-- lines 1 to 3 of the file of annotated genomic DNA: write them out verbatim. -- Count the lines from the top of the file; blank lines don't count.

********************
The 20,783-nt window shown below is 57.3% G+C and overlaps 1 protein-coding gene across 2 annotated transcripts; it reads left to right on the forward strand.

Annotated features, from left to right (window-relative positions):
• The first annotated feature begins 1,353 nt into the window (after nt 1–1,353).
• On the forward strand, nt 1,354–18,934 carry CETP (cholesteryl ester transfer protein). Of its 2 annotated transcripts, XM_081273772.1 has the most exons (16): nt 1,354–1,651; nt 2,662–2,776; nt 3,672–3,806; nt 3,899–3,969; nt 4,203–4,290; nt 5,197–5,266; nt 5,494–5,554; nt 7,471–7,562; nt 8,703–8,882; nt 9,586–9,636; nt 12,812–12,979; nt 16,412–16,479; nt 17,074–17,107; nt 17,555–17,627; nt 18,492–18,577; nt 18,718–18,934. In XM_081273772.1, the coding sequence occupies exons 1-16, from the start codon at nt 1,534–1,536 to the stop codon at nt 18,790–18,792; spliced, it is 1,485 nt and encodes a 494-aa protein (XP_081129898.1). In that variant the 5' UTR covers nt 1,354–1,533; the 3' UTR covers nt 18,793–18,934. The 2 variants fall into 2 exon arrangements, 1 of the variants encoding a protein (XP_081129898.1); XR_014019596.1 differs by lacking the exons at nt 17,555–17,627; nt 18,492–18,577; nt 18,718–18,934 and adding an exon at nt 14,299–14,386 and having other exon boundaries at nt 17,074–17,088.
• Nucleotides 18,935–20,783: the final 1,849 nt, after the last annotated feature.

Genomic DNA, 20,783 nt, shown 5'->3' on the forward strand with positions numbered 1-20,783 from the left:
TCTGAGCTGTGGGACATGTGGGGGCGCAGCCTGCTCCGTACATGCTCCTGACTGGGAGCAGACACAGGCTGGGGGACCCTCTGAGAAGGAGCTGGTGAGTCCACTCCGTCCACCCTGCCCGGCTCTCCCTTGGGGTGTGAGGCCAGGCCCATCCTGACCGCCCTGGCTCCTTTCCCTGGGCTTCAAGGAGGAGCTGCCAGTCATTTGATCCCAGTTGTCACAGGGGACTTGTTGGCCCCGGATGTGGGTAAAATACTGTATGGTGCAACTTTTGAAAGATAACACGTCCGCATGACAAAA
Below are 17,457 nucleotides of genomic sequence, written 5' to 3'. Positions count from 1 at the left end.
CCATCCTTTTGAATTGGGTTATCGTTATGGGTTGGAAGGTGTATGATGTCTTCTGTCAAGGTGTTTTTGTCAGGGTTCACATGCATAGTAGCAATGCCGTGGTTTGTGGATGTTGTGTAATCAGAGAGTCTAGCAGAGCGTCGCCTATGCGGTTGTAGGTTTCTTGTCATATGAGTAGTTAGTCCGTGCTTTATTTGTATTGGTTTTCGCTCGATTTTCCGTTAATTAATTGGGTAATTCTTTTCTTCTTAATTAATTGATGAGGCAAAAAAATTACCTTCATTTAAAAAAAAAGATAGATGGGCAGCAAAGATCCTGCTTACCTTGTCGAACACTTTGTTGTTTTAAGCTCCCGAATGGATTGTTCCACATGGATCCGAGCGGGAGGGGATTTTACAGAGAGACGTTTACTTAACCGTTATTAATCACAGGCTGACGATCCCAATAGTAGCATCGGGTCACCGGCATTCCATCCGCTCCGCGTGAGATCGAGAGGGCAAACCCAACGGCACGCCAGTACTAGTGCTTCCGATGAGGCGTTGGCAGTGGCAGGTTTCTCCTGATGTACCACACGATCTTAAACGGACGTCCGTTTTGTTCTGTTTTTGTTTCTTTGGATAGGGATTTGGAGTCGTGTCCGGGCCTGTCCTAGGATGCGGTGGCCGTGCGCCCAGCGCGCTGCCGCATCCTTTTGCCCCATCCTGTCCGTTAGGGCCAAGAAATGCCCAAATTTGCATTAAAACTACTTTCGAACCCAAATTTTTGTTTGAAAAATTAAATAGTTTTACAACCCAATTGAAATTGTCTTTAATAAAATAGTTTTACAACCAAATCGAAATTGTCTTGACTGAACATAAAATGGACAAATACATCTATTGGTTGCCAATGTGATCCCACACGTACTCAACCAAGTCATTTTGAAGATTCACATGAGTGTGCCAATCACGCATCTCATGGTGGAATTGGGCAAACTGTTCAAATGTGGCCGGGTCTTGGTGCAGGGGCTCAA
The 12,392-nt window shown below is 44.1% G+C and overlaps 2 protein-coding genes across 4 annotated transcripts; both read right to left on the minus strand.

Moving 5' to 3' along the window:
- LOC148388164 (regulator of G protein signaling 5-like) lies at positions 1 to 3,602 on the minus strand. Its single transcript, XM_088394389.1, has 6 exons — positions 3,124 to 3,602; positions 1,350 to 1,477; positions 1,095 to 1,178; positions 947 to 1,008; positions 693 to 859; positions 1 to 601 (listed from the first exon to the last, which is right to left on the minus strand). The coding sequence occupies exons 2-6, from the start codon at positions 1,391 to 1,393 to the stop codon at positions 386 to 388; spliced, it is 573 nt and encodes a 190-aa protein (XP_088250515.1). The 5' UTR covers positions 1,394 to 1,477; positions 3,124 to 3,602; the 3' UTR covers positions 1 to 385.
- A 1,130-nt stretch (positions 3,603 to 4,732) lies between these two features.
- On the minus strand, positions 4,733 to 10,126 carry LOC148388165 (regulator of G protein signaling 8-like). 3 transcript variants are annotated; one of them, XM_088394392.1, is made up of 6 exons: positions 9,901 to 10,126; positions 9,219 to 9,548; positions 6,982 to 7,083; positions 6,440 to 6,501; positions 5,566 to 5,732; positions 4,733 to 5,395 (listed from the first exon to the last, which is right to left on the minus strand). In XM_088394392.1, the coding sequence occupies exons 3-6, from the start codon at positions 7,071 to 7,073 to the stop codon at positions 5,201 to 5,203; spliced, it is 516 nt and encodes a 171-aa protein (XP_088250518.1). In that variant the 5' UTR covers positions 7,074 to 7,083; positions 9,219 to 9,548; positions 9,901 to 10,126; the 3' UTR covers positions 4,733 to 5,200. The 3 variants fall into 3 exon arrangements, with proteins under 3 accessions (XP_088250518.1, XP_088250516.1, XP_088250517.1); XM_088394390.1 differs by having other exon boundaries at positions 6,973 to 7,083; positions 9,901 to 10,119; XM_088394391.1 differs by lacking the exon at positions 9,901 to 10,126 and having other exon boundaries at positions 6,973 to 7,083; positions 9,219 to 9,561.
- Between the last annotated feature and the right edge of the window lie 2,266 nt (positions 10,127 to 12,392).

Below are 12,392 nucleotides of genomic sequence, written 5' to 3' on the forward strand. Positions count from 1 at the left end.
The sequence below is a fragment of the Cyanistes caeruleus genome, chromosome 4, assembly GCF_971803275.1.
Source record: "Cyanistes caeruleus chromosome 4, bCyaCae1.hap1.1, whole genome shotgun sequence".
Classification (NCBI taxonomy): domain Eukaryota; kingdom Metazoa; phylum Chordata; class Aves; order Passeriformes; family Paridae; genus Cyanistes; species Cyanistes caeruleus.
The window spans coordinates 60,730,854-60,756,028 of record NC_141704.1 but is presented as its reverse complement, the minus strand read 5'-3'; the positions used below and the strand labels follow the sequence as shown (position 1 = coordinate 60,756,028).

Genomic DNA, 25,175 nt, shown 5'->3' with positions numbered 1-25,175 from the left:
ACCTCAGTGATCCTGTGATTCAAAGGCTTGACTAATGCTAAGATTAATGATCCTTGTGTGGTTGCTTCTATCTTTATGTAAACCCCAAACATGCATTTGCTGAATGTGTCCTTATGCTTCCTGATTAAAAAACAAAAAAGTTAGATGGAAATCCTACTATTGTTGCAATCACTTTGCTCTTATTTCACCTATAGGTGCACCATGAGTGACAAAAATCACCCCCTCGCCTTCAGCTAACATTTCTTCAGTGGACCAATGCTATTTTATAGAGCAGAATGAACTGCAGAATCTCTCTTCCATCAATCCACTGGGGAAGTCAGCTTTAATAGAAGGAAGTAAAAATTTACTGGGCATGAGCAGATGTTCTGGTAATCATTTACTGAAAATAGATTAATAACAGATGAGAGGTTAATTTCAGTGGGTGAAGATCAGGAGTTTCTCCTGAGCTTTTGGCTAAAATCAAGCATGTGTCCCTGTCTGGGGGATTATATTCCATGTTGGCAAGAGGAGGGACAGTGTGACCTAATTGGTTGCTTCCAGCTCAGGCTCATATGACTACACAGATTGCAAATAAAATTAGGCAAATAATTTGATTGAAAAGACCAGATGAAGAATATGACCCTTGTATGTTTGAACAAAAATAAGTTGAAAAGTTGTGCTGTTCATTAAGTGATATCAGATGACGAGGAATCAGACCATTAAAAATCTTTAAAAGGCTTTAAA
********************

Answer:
The 20,783-nt window shown below is 57.3% G+C and overlaps 1 protein-coding gene across 2 annotated transcripts; it reads left to right on the forward strand.

Annotated features, from left to right (window-relative positions):
• The first annotated feature begins 1,353 nt into the window (after nt 1–1,353).